Like manna from heaven, a school campus-sized site may have opened up in North Bayshore to serve the thousands of new households being planned for the area. But it will be no easy task for local officials to secure 30 acres of lucrative land located just a stone's throw from Silicon Valley's richest companies. And the land itself has one key drawback: contamination from TCE, a dangerous chemical.
The site is Orion Park, a U.S. Army-owned property bordering Moffett Field that previously held 450 military homes. After a lease deal with a private housing developer fell through in 2005, the Army closed and demolished the housing in 2009, and left the site as an eerie pocket of vacant land amid a frenzied real-estate market.
Army officials recently published a request for proposals, offering to lease the site for the next 75 years. According to the provided materials, Orion Park could be leased for commercial uses, tech offices or even a school campus.
For months, local school-district officials have warned that the rapid housing growth being pursued by the city of Mountain View was creating a crisis for local schools. Nowhere is this problem more dire than in the North Bayshore, where the city is planning to eventually create a new neighborhood of about 10,000 new apartments.
That housing growth is estimated to generate up to 3,500 new students for Mountain View Whisman and Mountain View-Los Altos school districts. Officials from both the elementary and high school districts say they lack classroom space for so many new students and they would need to build new school campuses. Administrators at both districts say the most immediate obstacle is finding suitable land for future schools. Mountain View Whisman officials recently reported they would needed about 50 acres in total for three new elementary school campuses and one middle school. The Mountain View-Los Altos district, which would need a new high school campus, pegged its land needs at a little over 30 acres.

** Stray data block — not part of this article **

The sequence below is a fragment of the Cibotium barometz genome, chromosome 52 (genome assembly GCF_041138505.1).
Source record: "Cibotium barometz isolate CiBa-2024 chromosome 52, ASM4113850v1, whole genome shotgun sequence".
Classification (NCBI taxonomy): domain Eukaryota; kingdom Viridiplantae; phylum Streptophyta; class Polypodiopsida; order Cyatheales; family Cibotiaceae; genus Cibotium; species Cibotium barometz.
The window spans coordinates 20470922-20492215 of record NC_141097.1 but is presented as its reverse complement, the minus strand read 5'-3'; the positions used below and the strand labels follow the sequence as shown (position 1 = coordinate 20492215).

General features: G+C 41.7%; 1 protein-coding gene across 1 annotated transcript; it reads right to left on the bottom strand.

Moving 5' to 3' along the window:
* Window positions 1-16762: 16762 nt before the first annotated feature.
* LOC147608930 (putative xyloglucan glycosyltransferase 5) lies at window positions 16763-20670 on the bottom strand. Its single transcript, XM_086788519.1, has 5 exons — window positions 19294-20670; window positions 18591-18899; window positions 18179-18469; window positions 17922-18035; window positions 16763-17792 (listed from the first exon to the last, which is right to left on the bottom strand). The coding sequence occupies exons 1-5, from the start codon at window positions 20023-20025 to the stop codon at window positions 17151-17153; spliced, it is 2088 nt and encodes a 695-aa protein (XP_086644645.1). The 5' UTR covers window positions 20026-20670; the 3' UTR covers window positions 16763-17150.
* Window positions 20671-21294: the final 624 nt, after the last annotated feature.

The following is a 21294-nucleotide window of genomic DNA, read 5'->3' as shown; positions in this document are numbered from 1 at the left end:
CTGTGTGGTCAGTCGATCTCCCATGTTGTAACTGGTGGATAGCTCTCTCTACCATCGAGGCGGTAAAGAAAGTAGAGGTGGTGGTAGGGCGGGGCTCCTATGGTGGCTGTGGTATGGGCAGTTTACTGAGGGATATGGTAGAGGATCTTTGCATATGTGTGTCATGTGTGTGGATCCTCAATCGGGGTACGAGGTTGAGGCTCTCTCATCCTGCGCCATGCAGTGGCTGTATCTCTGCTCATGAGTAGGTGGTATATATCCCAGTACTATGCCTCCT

The possibility of a school at Orion Park was first brought up publicly during a City Council discussion that wasn't on the agenda at the June 21 meeting. Councilman Lenny Siegel asked whether the rest of the council was interested in getting involved and advocating for the site to be used as a school or perhaps for homeless services. He pointed out that the city could have considerable leverage, especially since any prospective development at Orion Park would likely rely on city utilities and services. Mountain View council members unanimously agreed they wanted to be involved.
"I think everyone's at the brainstorming phase right now on this," Siegel said to the Voice following the meeting. "We want to be part of the process here, and that includes having input on the use."
But it may be difficult to persuade Army officials that a public school would be the best fit for Orion Park. Federal agencies have a wide variety of authorizations they can use to dispense with unneeded property, and many of those avenues give significant priority to public uses. But City Manager Dan Rich warned the Army's lease package instead seemed to be designed to net as much money as possible.
"They're trying to get the best deal they can get," he said to the council. "We brought this to the attention of the school districts, but they'll have to meet the RFP process."
The Army's materials for Orion Park stipulate that representatives can give extra consideration to an offer from a public school district that is below the fair-market value of the lease. But this clause appears to be entirely optional for military officials. That could mean the main criteria for Army officials who are reviewing proposals, whether for a public school or a new Google office complex, will be how much money is offered.
Army officials did not immediately respond to the Voice's request for comment.
The market value for North Bayshore property remains in the stratosphere after years of high demand from tech developers. Mountain View Whisman administrators estimated that land costs for a new school could run as much as $15 million per acre.
Councilman Siegel said he believed the cost wouldn't be quite so high for Orion Park, since it has limited road access and considerable toxic contamination that would need to be addressed by any new development.
Both school districts have been notified of the lease opportunity as well as its challenges. Mountain View-Los Altos Associate Superintendent Mike Mathiesen told the Voice the district would likely give the Orion Park property a pass due to its challenges.
"In reviewing the details, it looks as if the Army is looking for market-rate lease and we are not in a financial position currently to pay market rate," Mathiesen wrote. "Building schools on contaminated soil and groundwater usually doesn't go over too well in the community."
Mountain View Whisman officials were non-committal in a brief comment sent via email.
"We appreciate the attention and forethought the city is devoting to this issue," wrote Mountain View Whisman spokeswoman Shelly Hausman. "Looking at all options and collaborating for student growth will ensure our schools are not caught off-guard in the future."